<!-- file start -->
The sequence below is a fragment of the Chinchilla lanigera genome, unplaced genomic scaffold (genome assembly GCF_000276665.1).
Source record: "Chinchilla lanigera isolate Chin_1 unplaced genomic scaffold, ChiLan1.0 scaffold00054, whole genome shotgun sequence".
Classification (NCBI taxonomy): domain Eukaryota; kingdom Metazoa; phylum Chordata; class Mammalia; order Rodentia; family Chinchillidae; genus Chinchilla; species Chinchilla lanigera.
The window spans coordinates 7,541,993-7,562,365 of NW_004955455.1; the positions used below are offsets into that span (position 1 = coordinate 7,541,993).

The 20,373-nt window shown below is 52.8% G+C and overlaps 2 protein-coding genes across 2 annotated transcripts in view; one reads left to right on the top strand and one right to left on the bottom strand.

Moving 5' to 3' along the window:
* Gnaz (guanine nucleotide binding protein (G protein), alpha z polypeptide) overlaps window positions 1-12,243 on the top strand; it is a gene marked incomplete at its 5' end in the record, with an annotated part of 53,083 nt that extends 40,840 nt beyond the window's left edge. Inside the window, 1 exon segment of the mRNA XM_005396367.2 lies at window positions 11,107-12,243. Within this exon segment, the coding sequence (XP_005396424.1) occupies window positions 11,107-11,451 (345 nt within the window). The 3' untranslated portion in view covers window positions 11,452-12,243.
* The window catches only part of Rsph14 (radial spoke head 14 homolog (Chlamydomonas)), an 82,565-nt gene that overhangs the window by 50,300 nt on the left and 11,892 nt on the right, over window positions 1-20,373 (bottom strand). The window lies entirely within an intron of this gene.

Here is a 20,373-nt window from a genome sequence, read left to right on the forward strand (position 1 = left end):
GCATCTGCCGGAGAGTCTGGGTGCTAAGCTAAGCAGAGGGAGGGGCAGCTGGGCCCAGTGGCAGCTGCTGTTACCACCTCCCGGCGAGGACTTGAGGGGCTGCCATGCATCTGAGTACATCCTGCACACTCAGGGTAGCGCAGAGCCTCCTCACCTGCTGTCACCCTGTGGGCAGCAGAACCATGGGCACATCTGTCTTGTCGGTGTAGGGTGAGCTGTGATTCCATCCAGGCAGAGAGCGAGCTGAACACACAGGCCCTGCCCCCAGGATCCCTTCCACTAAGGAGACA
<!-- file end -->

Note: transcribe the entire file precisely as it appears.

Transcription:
The sequence below is a fragment of the Chinchilla lanigera genome, unplaced genomic scaffold (genome assembly GCF_000276665.1).
Source record: "Chinchilla lanigera isolate Chin_1 unplaced genomic scaffold, ChiLan1.0 scaffold00054, whole genome shotgun sequence".
Classification (NCBI taxonomy): domain Eukaryota; kingdom Metazoa; phylum Chordata; class Mammalia; order Rodentia; family Chinchillidae; genus Chinchilla; species Chinchilla lanigera.
The window spans coordinates 7,541,993-7,562,365 of NW_004955455.1; the positions used below are offsets into that span (position 1 = coordinate 7,541,993).

The 20,373-nt window shown below is 52.8% G+C and overlaps 2 protein-coding genes across 2 annotated transcripts in view; one reads left to right on the top strand and one right to left on the bottom strand.

Moving 5' to 3' along the window:
* Gnaz (guanine nucleotide binding protein (G protein), alpha z polypeptide) overlaps window positions 1-12,243 on the top strand; it is a gene marked incomplete at its 5' end in the record, with an annotated part of 53,083 nt that extends 40,840 nt beyond the window's left edge. Inside the window, 1 exon segment of the mRNA XM_005396367.2 lies at window positions 11,107-12,243. Within this exon segment, the coding sequence (XP_005396424.1) occupies window positions 11,107-11,451 (345 nt within the window). The 3' untranslated portion in view covers window positions 11,452-12,243.
* The window catches only part of Rsph14 (radial spoke head 14 homolog (Chlamydomonas)), an 82,565-nt gene that overhangs the window by 50,300 nt on the left and 11,892 nt on the right, over window positions 1-20,373 (bottom strand). The window lies entirely within an intron of this gene.

Here is a 20,373-nt window from a genome sequence, read left to right on the forward strand (position 1 = left end):
GCATCTGCCGGAGAGTCTGGGTGCTAAGCTAAGCAGAGGGAGGGGCAGCTGGGCCCAGTGGCAGCTGCTGTTACCACCTCCCGGCGAGGACTTGAGGGGCTGCCATGCATCTGAGTACATCCTGCACACTCAGGGTAGCGCAGAGCCTCCTCACCTGCTGTCACCCTGTGGGCAGCAGAACCATGGGCACATCTGTCTTGTCGGTGTAGGGTGAGCTGTGATTCCATCCAGGCAGAGAGCGAGCTGAACACACAGGCCCTGCCCCCAGGATCCCTTCCACTAAGGAGACA